If the thought of kicking meat, dairy and eggs sounds too hard, there are tons of resources for you. This blog is rife with easy, fast recipes. I’ve written (ahem) a few books that can help, if you are interested. My Vegan Meal Prep Book is designed to give you a plan for just such a month, with plans to just keep rolling along if you have a good time. Big Vegan is my biggest, most comprehensive recipe collection, and with over 26,000 sold, the last time I checked.
Happy New Year!
If you only make this recipe, you’ll be off to a good start. I wish you all the best, and that all your meals are great meals. Thanks for reading my blog, and I hope to see more of you in the coming year!
Tajin-Spiced Bashed Potatoes with Avocado Crema and Baba Ghanouj
Harness the powerful punch of Tajin, and give your crispy potatoes a tropical twist!
- 1 pound small yukon gold potatoes
- 3 tablespoons extra virgin olive oil
- 1-2 tablespoons Tajin Seasoning
- Coarse salt
- 1 clove garlic sliced
- 2 large ripe avocados
- 1 tablespoon fresh lemon juice
- 2 tablespoons coconut milk
- 1/2 teaspoon salt
- 12 ounces eggplant
- 2 cloves garlic sliced
- 2 tablespoons fresh lemon juice
- 1/2 cup tahini
- 3/4 teaspoon salt
- extra virgin olive oil for drizzling
First, place the potatoes in a pot with plenty of water to cover, bring to a boil. When boiling, reduce to a vigorous simmer and cook for 15-20 minutes, until the potatoes are tender when pierced with a paring knife. Drain and let cool slightly.
Preheat the oven to 425 F. Drizzle 1 tbs of the olive oil on a sheet pan.
Slice the warm potatoes into 3/4 inch thick rounds. Use a metal spatula to flatten each one to about 1/2 inch thick. Use the spatula to carefully transfer to the sheet pan.
Sprinkle the potatoes with the remaining olive oil, the Tajin, and salt.
Roast for about 25 minutes. If desired, switch to broil for the last minute or so to brown the tops.
While the potatoes cook, place the garlic in the food processor bowl and puree. Add the avocado flesh and puree, scraping down as needed. Add the lemon juice and pulse, then add coconut milk and salt and puree. Transfer to dipping bowl.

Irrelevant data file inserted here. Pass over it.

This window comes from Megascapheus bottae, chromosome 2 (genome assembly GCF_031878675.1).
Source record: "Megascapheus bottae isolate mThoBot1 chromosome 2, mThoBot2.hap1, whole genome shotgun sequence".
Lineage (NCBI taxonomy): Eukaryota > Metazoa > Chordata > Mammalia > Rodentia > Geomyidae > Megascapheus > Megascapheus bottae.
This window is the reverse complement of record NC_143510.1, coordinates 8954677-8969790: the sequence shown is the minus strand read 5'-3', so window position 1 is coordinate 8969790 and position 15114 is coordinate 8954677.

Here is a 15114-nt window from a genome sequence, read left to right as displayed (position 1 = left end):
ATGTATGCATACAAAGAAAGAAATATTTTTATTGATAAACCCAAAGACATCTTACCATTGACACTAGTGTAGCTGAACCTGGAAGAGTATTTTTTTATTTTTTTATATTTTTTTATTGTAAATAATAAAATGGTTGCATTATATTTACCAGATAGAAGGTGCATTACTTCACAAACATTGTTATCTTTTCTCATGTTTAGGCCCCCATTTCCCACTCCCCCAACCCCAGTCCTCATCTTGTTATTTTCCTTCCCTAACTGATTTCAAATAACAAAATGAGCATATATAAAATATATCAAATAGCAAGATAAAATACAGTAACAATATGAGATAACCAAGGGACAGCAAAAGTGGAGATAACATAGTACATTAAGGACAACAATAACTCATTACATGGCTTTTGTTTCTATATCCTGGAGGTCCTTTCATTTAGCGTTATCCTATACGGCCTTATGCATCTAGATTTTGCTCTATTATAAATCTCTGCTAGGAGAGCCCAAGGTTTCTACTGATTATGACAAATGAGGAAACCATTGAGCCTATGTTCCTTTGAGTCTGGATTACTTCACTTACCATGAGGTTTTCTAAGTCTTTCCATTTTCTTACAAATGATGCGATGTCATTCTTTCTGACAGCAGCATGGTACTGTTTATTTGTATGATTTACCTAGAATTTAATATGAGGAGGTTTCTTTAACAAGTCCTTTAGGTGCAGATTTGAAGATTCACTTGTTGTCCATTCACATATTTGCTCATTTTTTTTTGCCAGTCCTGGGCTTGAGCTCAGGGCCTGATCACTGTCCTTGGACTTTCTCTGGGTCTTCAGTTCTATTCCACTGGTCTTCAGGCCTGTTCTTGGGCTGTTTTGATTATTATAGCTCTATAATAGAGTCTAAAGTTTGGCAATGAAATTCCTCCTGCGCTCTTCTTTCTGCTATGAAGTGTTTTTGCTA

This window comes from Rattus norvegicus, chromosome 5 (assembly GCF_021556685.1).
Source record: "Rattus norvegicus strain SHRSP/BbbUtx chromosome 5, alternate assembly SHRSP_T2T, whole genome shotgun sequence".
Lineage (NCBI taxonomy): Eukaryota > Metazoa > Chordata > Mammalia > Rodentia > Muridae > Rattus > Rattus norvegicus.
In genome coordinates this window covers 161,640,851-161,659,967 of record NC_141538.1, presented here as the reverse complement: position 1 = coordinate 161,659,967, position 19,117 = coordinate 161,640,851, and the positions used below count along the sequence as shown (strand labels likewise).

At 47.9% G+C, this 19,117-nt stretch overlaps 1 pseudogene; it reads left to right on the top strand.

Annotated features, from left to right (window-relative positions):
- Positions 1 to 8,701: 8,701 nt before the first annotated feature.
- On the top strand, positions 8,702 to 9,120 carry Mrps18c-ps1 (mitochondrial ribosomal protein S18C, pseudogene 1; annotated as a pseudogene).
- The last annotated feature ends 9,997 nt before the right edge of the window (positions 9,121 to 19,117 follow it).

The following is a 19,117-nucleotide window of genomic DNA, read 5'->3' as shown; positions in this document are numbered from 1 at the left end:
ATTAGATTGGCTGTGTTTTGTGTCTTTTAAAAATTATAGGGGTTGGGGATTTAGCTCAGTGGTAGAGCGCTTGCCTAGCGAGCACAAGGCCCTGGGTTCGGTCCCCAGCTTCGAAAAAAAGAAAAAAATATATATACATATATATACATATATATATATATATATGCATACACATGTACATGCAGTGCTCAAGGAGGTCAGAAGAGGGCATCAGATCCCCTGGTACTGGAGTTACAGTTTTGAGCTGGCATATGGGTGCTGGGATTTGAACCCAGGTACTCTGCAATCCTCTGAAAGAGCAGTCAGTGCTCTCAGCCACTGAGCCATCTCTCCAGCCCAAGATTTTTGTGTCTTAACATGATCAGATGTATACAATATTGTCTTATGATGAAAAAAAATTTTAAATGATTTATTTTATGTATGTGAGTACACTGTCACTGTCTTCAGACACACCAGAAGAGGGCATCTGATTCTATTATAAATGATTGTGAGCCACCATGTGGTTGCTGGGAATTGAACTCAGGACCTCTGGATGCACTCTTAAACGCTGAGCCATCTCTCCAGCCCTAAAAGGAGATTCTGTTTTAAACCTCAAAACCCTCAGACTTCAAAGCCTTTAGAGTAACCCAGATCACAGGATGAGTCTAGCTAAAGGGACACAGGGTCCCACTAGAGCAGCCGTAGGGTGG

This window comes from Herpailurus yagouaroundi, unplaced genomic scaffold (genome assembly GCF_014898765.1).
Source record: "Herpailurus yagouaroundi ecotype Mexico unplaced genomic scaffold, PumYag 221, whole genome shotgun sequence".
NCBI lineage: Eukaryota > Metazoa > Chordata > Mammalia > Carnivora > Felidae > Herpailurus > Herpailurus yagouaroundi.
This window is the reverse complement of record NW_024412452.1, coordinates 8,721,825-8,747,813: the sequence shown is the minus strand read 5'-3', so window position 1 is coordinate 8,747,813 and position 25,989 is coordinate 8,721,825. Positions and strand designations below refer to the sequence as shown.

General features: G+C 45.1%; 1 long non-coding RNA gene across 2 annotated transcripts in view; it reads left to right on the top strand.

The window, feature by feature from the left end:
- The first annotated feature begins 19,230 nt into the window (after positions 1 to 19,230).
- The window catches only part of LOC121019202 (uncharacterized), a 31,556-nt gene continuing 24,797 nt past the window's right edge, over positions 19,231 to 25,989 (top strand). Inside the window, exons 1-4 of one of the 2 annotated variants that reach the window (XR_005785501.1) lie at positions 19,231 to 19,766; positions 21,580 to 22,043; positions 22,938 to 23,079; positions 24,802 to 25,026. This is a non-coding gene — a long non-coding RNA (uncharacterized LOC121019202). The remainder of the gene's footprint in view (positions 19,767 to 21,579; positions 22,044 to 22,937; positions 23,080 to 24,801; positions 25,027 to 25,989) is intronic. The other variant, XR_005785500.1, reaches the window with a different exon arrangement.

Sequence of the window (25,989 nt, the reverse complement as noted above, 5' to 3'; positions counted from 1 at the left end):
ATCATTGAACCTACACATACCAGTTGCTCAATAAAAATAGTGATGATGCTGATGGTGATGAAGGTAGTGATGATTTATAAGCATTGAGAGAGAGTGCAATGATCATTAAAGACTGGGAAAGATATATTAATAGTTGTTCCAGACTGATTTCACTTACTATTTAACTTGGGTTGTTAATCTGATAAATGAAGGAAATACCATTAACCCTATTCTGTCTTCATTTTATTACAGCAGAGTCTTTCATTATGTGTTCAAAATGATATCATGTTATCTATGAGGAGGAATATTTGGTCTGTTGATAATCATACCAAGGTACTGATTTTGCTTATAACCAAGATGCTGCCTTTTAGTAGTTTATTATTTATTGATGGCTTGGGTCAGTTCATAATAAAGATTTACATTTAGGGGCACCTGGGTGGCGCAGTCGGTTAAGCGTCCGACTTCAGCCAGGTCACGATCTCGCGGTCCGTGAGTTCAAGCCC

Halve the eggplant and place on an oiled sheet pan, roast for about 20 minutes, until collapsing and browned. Cool on a rack.
Place the garlic and eggplant in the food processor and puree completely. Blend until smooth, scraping down as needed.
Add the lemon, tahini, salt, and a shot of olive oil. Scrape into a serving bowl.
Plant-Based Meats are Hot!
We’ve been watching the world of non-meat “meats” expand and evolve over the last few years, with great anticipation. Whether you are excited about the possibility of stunningly realistic fakes, or could care less if they seem just like the “real thing” as long as they taste good, this has been a booming moment of expansion.
I even wrote a book about how to make your own Plant Based Meats.
The world seems to have plenty of beefy burgers and tacos, so industry has turned its attention to seafoods, like this “Tuna” that I made into tasty summer rolls here.
In that post, I looked into the coming wave of mock fish and seafood on your grocery store’s shelves. But it got me to thinking about the plant-based, home-style ways of making mock fish.
Jackfruit to the Rescue
The typical restaurant crab cake is an exercise in stretching a little crab with a lot of breadcrumbs, so it’s an ideal candidate for a homemade fake. The popularity of jackfruit in mock-meat dishes has to do with the fibrous texture and mild flavor of the unripe fruit, which also lends itself to a fish-like mouthfeel. Because it’s a cake, you can season the mixture to amp up the fish-y flavors, so I added minced nori seaweed. Old Bay is the classic fake-out, loading on the celery seed and spices we associate with seafood. A little white miso and nutritional yeast for umami, and you can see where we are heading.